The team I work on has an… ahem… interesting pattern for column naming:  basically, Hungarian notation for columns.  If a column is an integer column in the database, it will have an “int” prefix on the column name.  If it’s a char or varchar column, it will have a “str” prefix, and so on.  While I may not agree with this “coding standard”, the team has at least been consistent about it, so I was able to take advantage of conventions.  

In FNH, you define a convention by creating a class that implements one of the convention interfaces provided by FNH, such as IPropertyConvention (you can see the entire list of available interfaces here).  That interface requires you to implement two methods, Accept and Apply.  

The Accept method lets you define what kinds of properties or classes will be affected by the convention.  You get full access to all of the information about the property, such as the name, the data type, and so on, to let you determine if the convention ought to apply to the property.  For example, the Accept method for the string column convention I mentioned earlier looks like this:

public bool Accept(IProperty target)

    return target.PropertyType == typeof (string);

The Apply method lets you perform mapping actions on the property or class just as you would in a ClassMap<T> class, which is where mappings are defined in FNH (each one of those classes would correspond to a “hbm.xml” file used by NHibernate when not using FNH).  This is easier shown than explained, so here’s the Apply method for that string column convention:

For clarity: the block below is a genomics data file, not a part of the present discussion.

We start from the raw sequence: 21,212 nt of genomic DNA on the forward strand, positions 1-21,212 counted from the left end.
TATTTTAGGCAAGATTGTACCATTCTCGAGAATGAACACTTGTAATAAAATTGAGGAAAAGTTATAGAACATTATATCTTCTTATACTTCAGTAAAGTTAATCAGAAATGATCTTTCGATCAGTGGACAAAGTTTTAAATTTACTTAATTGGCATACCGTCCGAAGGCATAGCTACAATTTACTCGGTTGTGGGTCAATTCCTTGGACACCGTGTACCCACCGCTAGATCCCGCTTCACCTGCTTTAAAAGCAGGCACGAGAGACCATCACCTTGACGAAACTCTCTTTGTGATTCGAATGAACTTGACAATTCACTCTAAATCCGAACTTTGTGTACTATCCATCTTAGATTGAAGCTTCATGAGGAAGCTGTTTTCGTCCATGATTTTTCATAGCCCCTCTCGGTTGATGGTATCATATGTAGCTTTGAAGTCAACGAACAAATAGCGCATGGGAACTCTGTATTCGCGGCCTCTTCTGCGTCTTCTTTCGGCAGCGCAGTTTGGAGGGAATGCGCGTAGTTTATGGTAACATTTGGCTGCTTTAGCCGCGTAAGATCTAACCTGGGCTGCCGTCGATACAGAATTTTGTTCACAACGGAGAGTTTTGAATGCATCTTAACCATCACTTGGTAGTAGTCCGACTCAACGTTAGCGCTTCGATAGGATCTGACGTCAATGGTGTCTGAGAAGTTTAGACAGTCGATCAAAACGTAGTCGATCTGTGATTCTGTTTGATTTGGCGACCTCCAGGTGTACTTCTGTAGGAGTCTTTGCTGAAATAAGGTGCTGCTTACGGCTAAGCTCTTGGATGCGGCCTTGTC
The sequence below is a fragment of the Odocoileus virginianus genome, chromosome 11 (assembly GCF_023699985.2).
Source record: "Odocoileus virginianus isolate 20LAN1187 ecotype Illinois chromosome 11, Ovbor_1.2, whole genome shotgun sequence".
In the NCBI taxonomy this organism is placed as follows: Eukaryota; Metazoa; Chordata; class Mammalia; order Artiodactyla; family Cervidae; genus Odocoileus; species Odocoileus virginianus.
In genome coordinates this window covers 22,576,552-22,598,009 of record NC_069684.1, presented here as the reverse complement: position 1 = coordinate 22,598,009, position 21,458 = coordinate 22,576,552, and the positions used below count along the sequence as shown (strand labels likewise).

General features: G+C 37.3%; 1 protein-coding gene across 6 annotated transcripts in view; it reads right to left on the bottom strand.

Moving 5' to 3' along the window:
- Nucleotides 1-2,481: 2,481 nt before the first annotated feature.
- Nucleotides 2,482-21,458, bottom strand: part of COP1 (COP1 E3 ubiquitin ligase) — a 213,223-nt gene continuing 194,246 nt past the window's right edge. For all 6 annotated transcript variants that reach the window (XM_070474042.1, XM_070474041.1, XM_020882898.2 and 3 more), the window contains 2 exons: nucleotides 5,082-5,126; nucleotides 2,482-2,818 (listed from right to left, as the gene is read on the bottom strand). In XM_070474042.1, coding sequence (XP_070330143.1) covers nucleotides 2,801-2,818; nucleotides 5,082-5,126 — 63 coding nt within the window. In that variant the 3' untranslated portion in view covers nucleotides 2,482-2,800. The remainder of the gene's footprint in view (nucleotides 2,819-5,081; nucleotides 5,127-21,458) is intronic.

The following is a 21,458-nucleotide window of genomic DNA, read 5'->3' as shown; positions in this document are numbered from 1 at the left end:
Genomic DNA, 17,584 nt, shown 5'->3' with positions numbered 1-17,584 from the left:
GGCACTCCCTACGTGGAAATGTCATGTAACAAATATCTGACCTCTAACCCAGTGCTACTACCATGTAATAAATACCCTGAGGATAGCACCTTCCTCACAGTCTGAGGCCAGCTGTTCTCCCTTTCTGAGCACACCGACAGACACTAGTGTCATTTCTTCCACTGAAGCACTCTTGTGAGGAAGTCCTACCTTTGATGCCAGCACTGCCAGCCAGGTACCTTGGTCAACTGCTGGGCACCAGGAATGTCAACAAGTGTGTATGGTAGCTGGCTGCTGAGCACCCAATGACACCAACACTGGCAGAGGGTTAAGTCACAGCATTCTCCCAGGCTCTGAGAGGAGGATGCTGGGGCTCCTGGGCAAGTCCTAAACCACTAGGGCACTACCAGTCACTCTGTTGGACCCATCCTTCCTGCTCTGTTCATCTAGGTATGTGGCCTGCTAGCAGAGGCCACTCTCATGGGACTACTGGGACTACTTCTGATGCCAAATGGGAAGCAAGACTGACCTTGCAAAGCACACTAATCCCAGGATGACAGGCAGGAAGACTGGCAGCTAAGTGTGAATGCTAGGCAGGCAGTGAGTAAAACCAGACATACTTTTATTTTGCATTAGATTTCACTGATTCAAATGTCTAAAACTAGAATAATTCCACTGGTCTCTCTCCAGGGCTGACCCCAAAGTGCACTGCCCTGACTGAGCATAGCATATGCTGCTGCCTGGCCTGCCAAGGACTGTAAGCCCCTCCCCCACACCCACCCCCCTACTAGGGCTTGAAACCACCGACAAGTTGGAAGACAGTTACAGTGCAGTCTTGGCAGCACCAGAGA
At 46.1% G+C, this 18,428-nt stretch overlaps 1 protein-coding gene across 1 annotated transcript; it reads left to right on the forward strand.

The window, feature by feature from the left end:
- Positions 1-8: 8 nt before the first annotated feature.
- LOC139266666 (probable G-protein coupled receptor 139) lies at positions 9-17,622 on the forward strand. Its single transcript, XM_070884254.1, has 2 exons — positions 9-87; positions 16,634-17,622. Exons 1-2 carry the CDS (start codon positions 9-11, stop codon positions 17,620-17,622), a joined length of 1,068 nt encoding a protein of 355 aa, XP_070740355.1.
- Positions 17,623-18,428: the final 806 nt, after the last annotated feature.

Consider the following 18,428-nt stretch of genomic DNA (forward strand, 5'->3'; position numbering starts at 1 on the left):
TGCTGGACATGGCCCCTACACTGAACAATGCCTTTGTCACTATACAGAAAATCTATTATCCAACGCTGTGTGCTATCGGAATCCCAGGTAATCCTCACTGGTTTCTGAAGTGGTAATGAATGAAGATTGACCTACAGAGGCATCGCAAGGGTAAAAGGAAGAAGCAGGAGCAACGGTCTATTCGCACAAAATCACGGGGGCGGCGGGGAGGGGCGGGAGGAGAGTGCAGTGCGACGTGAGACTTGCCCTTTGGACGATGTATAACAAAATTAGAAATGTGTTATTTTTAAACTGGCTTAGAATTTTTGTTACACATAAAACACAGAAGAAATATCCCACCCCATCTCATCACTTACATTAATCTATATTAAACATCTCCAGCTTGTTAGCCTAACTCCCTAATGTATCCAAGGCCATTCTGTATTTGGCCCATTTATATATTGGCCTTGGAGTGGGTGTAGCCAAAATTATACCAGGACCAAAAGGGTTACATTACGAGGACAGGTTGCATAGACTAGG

public void Apply(IProperty target)
    target.ColumnNames.Add("str" + target.Property.Name);

So, with that convention in place, all I have to do to define a mapping between an entity property named Address and a column named strAddress is:

Map(x => x.Address);

You can, of course, override the conventions you define at any point that you system deviates, so you’re never painting youself into a corner by defining conventions. You’re just taking care of the majority case, and eliminating a lot of code (and magic strings) in the process.  

Since I had conventions and Intellisense working for me, I was able to convert all the hbm.xml mappings I had defined the first time to FNH mappings in a single evening.  If you’re using NHibernate in your application, you should take a serious look at Fluent NHibernate.  Not just for the reasons I’ve covered here, but also for the help it provides with refactoring (property names in mappings are affected by refactoring tools) and the ability to test your mappings.  Kudos to James Gregory,  Paul Batum, Andrew Stewart, Chad Myers, Jeremy Miller, et al. for providing a way for the rest of us to improve our NHibernate experience.